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๐Ÿ˜„ ๐Ÿ˜ž ๐Ÿ˜ณ ๐Ÿ˜ ๐Ÿ˜’ ๐Ÿ˜Ž ๐Ÿ˜  ๐Ÿ˜† ๐Ÿ˜… ๐Ÿ˜œ ๐Ÿ˜‰ ๐Ÿ˜ญ ๐Ÿ˜‡ ๐Ÿ˜ด ๐Ÿ˜ฎ ๐Ÿ˜ˆ โค๏ธ๏ธ ๐Ÿ‘

HebrewPod101.com Verified
Monday at 06:30 PM
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Please give your answer to the question below!

HebrewPod101.com Verified
Tuesday at 08:01 PM
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Dear Marie Louise Aalen,


Thank you for posting your comment and for sharing your suggestion with us!


This type of word-per-word translation might be useful in some ways, but I'm afraid it might also create much more confusion, as Hebrew phrases are said sometimes very differently (literally) than other languages.

By the way - "lecha" is more accurately translated as "to you"... So according to this logic, we would write "there is to you a book", for example (instead of "you have a book"). I'm not sure that this would make understanding much easier ๐Ÿ˜‰๐Ÿ˜…๐Ÿ˜…


We will keep your suggestion in mind though, for situations where this addition might be helpful. ๐Ÿ‘

Keep up the good work!


Yours,

Roi

Team HebrewPod101.com

Marie Louise Aalen
Wednesday at 04:54 PM
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Hello, I think it would be a bether idea to translate more word for word: yesh = is, lecha = with you. This is a common structure in languages as arabic, russian, hindi, urdu and many other languages.

HebrewPod101.com Verified
Saturday at 07:57 PM
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Hi Kris,


Thanks for posting!


"Akh gadol" (ืื— ื’ื“ื•ืœ) can be always used for an older brother, regardless of age... the word "zaken" in Hebrew (ื–ืงืŸ) is used only as in the meaning of "elderly", unlike in English, where it could also be used as "older", "zaken yoter" will mean something like "even more elderly".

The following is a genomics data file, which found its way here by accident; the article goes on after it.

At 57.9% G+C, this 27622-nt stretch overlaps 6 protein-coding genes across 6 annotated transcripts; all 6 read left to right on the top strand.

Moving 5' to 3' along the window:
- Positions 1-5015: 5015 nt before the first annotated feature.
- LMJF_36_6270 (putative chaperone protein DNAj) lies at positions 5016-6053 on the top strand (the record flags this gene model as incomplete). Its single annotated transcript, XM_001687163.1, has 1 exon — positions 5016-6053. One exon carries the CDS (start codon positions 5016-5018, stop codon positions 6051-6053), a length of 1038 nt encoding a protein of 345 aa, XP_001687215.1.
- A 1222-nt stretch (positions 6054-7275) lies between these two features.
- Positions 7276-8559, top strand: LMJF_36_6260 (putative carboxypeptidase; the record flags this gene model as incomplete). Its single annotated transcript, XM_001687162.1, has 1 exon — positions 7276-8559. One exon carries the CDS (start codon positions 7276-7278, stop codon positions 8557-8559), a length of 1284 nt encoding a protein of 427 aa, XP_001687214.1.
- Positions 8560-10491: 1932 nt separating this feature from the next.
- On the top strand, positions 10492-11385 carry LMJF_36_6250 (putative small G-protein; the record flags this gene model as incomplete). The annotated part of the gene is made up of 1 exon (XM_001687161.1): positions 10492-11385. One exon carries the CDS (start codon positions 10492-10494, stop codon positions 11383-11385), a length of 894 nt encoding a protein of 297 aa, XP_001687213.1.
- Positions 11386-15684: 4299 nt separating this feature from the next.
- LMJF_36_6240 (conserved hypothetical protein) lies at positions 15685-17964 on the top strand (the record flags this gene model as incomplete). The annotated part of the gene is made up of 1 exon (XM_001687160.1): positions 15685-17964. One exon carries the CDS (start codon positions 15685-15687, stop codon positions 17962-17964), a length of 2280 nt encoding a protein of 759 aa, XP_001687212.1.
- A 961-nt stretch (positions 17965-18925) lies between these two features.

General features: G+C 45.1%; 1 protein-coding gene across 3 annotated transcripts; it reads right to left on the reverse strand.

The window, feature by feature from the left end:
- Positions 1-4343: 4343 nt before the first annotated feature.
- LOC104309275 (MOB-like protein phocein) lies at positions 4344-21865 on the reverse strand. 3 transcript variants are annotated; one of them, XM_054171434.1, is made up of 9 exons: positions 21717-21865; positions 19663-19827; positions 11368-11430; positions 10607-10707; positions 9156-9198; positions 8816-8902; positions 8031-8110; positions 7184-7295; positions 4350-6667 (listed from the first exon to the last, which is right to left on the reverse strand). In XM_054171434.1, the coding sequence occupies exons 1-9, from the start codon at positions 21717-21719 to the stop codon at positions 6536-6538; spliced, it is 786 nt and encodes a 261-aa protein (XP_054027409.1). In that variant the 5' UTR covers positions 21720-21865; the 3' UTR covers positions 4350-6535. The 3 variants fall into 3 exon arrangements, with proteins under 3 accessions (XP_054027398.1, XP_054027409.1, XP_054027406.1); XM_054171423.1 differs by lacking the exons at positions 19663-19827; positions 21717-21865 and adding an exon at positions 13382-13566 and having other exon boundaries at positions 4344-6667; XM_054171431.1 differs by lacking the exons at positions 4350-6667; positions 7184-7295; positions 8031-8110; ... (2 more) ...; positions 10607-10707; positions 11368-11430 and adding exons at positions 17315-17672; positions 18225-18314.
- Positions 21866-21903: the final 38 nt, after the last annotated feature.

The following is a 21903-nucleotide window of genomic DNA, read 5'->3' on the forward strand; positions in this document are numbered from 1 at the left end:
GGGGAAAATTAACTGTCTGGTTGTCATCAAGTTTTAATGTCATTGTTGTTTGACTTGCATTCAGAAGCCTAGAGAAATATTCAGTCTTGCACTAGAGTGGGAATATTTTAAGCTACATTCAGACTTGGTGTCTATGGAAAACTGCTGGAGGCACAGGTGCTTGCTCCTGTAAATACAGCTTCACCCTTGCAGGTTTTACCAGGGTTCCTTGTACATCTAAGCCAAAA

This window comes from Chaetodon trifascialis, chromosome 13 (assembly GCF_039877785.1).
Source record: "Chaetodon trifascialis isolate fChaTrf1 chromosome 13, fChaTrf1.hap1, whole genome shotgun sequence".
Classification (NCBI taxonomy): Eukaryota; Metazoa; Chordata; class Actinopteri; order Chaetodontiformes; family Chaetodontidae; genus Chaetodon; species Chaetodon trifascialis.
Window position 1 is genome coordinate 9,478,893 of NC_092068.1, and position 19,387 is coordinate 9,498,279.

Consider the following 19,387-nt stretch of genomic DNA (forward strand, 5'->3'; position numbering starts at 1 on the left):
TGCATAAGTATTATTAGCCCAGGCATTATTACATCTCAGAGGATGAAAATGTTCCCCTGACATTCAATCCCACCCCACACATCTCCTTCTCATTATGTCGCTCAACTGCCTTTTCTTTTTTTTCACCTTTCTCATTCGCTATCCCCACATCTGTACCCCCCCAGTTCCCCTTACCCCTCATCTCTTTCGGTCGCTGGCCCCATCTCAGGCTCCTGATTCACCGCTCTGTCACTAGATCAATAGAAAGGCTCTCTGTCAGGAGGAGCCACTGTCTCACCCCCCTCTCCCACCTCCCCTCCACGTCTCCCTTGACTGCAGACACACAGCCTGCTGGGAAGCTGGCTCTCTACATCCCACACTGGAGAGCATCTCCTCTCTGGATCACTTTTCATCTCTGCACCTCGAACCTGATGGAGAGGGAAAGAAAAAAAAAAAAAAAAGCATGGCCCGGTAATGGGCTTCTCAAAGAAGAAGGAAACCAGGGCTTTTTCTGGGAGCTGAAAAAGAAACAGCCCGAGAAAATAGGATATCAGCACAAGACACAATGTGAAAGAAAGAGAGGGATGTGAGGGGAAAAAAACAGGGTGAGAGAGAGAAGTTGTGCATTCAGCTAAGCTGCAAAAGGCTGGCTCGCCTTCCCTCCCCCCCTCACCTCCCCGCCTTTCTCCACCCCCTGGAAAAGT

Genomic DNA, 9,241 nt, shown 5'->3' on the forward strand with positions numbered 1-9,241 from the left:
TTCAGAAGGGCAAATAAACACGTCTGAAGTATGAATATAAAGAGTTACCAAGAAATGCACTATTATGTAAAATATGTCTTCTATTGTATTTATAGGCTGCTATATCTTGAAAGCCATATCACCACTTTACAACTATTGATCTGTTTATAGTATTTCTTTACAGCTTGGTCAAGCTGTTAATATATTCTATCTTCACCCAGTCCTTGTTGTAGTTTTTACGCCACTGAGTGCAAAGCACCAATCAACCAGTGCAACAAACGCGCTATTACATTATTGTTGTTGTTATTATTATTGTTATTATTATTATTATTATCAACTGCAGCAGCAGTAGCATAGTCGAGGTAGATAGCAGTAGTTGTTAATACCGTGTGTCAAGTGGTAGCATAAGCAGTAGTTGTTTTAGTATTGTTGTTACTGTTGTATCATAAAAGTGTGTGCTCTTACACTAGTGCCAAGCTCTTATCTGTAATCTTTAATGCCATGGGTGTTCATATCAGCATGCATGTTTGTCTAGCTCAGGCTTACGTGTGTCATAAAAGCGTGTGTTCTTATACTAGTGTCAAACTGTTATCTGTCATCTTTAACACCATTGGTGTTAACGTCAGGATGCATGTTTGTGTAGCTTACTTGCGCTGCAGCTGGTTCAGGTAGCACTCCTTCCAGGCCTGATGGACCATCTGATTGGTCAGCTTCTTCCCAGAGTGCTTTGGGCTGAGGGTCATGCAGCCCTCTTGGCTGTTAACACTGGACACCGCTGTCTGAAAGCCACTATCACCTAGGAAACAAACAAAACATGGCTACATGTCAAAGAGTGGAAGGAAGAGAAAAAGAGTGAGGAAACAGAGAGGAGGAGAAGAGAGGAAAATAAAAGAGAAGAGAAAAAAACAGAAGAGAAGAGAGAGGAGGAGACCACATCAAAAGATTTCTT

Hope that helps ๐Ÿ˜„

Roi

Team HebrewPod101.com

kris
Sunday at 03:08 AM
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Toda Raba Roi


Ata kmo ha'akh ha'bekhor shel ha'safa ha'ivrit sheli.๐Ÿ‘


"Akh yoter zaken" is also a valid translation of an older brother?

Can "akh gadol" also be used as an adult referring to an older brother?


Shavu'a tov


Kris

HebrewPod101.com Verified
Sunday at 12:00 AM
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Hi Kris,


Thanks for posting your question! I'll try to explain.


As you read correctly, "akh bekhor" (ืื— ื‘ื›ื•ืจ) in Hebrew is "the oldest brother". The "bekhor" (ื‘ื›ื•ืจ) is the first child of a family. Just to clarify, it works similarly for males and females (one could say "ืื—ื•ืช ื‘ื›ื•ืจื”" or "ื‘ื›ื•ืจื”" as well).

"akh gadol" (ืื— ื’ื“ื•ืœ) will be simply the parallel translation for "older brother".


Glad to help,

Yours,

Roi

Team HebrewPod101.com

kris
Wednesday at 02:32 AM
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Shalom,


I'm a bit confused about the older brother: akh bekhor.

I thought the degree of comparison in Hebrew was eg. old: zaken; older: yoter zaken and oldest: hakhi zaken.

So before this lesson i would have translated "i have an older brother" as "yesh li akh yoter zaken" or "yesh li akh gadol" (although the "akh gadol" can maybe only be used if you're a child having an older brother?)

I looked up bekhor in my dictionary and it says "firstborn". I hope that it is just that ( a first born brother or older brother)

and that the degree of comparison is not going to be something extremely complicated.


Toda raba


Kris

Hebrewpod101.com Verified
Friday at 04:27 AM
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Hi Richard Chambers,


Thanks for your comment!


One little note - since 'sisters' ืื—ื™ื•ืช - are a feminine noun in Hebrew, one has ืฉืœื•ืฉ ืื—ื™ื•ืช.

(:


Keep up the good work!


Roi,

Team Hebrewpod101.com

Richard Chambers
Monday at 02:13 AM
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ื™ืฉ ืœื™ ืื— ืื—ื“ ื•ืฉืœืฉื” ืื—ื™ื•ืช

(I have one brother and 3 sisters.

Hebrewpod101.com Verified
Saturday at 09:25 PM
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Hi ืคื“ืจื•,


Thanks for sharing :)


Note that the number you used - "ืืจื‘ืขื”" is the male form, and you should use "ืืจื‘ืข" when dealing with female objects (such as sisters).


Keep up the good work :)


Roi

Team Hebrewpod101.com

ืคื“ืจื•
Wednesday at 09:59 PM
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ื™ืฉ ืœื™ ืืจื‘ืขื” ืื—ื™ื•ืช

I have four sisters